What the Duke Non-Rape (and Non-Kidnapping/Sexual Assault) Case Taught Me in 2006

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In less than half a day, 2006 will be past, and when 2007 arrives at midnight, I can say that I will be a wiser man in the New Year than I was in the past 365 days. Since much of my life has revolved around the effort to debunk false charges against Duke athletes David Evans, Collin Finnerty, and Reade Seligmann, perhaps it is time that I share with readers some things that this experience has taught me.

If I have learned anything, it is that the state is an entity that will seek to crush life and liberty, and even the best efforts to check its awesome and illegitimate power can only hold back some of the evil that government brings into our lives. Yet, at the same time, I also have learned many things about people who are willing to stand up to those representatives of government who intend to do what is wrong. So, here are some of the lessons I learned from this past year:

The State is predicated toward doing what is wrong.

Read the indictments against Evans, Finnerty, and Seligmann. They do not say "Michael Nifong vs. Evans, et al. They do not say the City of Durham vs. …. They do not say Durham County vs. …. No, the indictments say the State of North Carolina vs. David Evans, Collin Finnerty, and Reade Seligmann. The State.

This is not by accident. Michael Nifong, while using the hoax as a tool to win an election for district attorney of Durham County, ultimately represents the State of North Carolina. When he files an indictment, when he goes before a grand jury, when he appears in a courtroom, he represents the State. Furthermore, there literally is no mechanism that the State of North Carolina throws down to derail his efforts, unless a judge stands in the way.

So far, we have seen two judges give Nifong carte blanche, and a third, Judge W. Osmond Smith III, has not done anything yet to end this fraud. Now, I believe that Smith will do that in the future, should Nifong refuse to drop all charges, but for now Smith still is permitting the official version of the story from the State of North Carolina to prevail. That tells us something about the power of the state, which is able to keep a hoax on the rails even though its main promoter has been thoroughly discredited.

Only the state has the power to do such things. In private organizations, people who break trust are removed or disciplined. The State of North Carolina, however, does not such things to its power brokers who break trust and lie. Look at what happened to prosecutors such as Nancy Lamb, who promoted the most expensive case in North Carolina history, the Little Rascals case. It was a lie from the start, and a very obvious lie. Lamb still is a prosecutor today, while people in Edenton still suffer from the human wreckage that she created as an employee of the State of North Carolina. David Hoke is the number-two administrator for the court system of the State of North Carolina, despite the fact that he withheld evidence in which a man almost was wrongfully executed by the State of North Carolina for a crime that he never committed. Indeed, the State protects its own, and it can be expected to do the same for Michael Nifong.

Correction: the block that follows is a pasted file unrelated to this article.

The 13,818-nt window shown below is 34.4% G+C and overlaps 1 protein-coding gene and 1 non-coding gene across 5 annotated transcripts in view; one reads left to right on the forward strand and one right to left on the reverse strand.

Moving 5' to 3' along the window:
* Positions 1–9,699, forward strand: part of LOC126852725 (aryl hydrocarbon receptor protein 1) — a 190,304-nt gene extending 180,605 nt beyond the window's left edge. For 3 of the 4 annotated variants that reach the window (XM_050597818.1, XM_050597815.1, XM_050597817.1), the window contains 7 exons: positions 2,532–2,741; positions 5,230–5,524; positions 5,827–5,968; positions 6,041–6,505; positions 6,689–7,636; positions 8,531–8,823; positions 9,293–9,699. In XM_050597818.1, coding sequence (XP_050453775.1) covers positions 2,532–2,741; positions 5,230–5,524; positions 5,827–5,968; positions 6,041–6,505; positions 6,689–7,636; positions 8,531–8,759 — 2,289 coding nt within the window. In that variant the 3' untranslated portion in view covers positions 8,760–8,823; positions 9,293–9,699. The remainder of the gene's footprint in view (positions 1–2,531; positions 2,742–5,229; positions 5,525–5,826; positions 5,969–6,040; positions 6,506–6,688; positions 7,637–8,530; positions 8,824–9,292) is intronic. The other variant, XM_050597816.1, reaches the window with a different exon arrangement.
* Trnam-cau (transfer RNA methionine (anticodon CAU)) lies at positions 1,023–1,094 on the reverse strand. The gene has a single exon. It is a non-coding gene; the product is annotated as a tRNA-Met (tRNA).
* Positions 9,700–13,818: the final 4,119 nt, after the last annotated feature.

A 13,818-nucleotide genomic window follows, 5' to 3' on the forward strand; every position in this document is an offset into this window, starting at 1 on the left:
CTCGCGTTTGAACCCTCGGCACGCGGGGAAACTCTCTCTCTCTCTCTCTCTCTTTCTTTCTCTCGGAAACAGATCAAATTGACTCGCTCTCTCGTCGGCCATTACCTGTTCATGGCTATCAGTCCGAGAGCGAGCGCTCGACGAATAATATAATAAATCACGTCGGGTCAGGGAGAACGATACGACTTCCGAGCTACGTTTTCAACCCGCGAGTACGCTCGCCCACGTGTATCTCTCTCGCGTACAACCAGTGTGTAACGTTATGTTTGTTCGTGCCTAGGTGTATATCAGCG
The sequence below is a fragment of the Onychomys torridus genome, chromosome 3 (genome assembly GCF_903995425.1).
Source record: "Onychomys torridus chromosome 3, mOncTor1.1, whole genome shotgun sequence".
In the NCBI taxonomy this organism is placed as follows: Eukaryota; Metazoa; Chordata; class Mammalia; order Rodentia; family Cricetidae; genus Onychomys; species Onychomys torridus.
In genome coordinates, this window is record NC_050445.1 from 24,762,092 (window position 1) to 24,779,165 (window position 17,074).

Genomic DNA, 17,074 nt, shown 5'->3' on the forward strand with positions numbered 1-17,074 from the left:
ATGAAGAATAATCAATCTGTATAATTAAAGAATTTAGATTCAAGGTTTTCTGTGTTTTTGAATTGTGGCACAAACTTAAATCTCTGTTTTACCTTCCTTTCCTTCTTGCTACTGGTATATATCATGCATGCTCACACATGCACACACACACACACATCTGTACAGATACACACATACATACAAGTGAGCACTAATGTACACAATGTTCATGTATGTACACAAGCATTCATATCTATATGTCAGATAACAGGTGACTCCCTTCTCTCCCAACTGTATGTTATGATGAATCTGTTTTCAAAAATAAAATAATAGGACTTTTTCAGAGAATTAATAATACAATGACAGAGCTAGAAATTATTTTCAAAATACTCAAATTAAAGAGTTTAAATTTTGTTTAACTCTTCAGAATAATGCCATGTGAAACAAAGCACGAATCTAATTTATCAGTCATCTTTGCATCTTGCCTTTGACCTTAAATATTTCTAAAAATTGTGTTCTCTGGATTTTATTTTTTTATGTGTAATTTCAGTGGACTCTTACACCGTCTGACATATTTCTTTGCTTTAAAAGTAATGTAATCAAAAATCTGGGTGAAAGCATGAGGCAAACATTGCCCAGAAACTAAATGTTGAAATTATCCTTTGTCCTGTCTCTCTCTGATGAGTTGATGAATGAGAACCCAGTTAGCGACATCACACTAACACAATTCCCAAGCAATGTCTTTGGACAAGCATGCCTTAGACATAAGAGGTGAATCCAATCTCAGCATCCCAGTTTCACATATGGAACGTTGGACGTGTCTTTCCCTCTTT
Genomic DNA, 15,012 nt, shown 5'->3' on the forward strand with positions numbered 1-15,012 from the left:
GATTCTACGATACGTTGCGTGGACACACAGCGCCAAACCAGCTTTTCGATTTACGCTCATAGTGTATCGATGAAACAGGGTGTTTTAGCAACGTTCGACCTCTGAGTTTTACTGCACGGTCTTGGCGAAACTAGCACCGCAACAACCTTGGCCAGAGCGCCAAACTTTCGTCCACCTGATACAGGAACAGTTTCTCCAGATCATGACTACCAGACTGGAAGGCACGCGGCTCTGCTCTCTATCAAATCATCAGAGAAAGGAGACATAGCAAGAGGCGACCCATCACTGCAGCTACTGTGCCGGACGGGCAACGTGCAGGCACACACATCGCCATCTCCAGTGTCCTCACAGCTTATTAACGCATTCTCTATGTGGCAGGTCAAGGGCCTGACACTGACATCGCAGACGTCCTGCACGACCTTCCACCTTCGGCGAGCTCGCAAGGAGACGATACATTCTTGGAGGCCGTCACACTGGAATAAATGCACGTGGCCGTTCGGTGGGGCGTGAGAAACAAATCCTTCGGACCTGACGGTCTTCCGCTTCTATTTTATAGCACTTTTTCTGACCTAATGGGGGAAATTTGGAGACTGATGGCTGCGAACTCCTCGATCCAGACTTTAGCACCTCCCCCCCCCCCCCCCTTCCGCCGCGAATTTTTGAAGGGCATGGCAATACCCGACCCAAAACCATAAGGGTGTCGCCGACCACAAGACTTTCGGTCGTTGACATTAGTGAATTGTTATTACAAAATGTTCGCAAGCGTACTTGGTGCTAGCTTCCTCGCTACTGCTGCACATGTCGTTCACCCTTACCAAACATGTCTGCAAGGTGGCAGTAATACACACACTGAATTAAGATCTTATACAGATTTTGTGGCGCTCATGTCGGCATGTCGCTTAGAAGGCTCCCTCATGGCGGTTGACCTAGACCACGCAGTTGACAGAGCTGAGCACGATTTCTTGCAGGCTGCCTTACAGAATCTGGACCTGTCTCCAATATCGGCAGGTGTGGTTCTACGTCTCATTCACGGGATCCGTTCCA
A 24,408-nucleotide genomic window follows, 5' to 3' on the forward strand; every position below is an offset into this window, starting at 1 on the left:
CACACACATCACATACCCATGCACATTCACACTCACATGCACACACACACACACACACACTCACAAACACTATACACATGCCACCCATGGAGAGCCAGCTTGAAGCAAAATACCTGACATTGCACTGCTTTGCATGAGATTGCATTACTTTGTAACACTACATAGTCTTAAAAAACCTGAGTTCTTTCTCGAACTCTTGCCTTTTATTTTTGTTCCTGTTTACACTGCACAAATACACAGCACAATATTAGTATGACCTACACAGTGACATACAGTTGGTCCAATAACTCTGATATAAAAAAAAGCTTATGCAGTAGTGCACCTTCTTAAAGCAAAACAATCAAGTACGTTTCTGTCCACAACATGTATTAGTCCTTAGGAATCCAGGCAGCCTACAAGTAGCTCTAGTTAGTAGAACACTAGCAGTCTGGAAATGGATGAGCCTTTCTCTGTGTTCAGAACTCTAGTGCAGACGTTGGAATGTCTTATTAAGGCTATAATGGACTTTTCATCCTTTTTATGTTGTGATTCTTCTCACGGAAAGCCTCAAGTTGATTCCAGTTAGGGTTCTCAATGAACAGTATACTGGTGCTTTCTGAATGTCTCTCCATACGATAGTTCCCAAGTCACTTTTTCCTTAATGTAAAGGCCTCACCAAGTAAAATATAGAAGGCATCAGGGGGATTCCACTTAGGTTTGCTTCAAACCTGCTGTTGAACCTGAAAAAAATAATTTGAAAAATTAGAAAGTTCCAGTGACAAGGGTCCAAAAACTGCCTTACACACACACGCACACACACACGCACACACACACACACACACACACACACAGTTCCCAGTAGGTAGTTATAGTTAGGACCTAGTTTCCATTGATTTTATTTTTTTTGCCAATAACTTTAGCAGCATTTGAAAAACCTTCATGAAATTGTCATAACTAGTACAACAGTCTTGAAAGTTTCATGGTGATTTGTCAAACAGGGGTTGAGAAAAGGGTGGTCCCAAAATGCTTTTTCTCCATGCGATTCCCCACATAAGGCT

In the Little Rascals case, there never was one instance in which the State of North Carolina admitted wrongdoing, despite the fact that its employees, from prosecutor to social workers actively promoted hoaxes. The State of North Carolina has never admitted wrongdoing in the Alan Gell case, despite the fact that State employees tried to murder him in the official capacity of serving the State.

Yet, in the fact of all this monstrous State power, how has Nifong been exposed? I will cover that point next:

Individuals can rise up against state power — but only at high costs to themselves

The few supporters of Nifong’s dishonest and malicious prosecution, including the NAACP, have publicly decried the "high-priced lawyers" for the defense, and they are correct about the high prices. For the past 10 months, the defendants’ families each have paid $80 thousand a month for the legal services of the various attorneys representing them.

Yet, even high-priced attorneys cannot "buy" justice, no matter what one might read in entities like the Wilmington Journal. Early in the process, even after state DNA lab tests demonstrated that Nifong’s original contention — that DNA would identify the "guilty" and "rule out the innocent" (his words) — was pushed back because the facts of the case did not fit Nifong’s theory, the defense was, well, on the defense.

The defendants faced hostile judges who deferred to Nifong, who permitted a member of the Black Panthers to shout "Dead man walking!" in a courtroom and did nothing but ask for quiet, and who clearly were not interested in finding what actually had happened. They saw their job as furthering the raw power of the State of North Carolina.

Yet, today Michael Nifong faces charges from the North Carolina Bar Association that could (and should) lead to his disbarment, and very few people are willing to bet that this case even will make it to trial. Furthermore, it is possible that Nifong himself will face a criminal investigation, as well as police investigators who have helped Nifong defraud the public.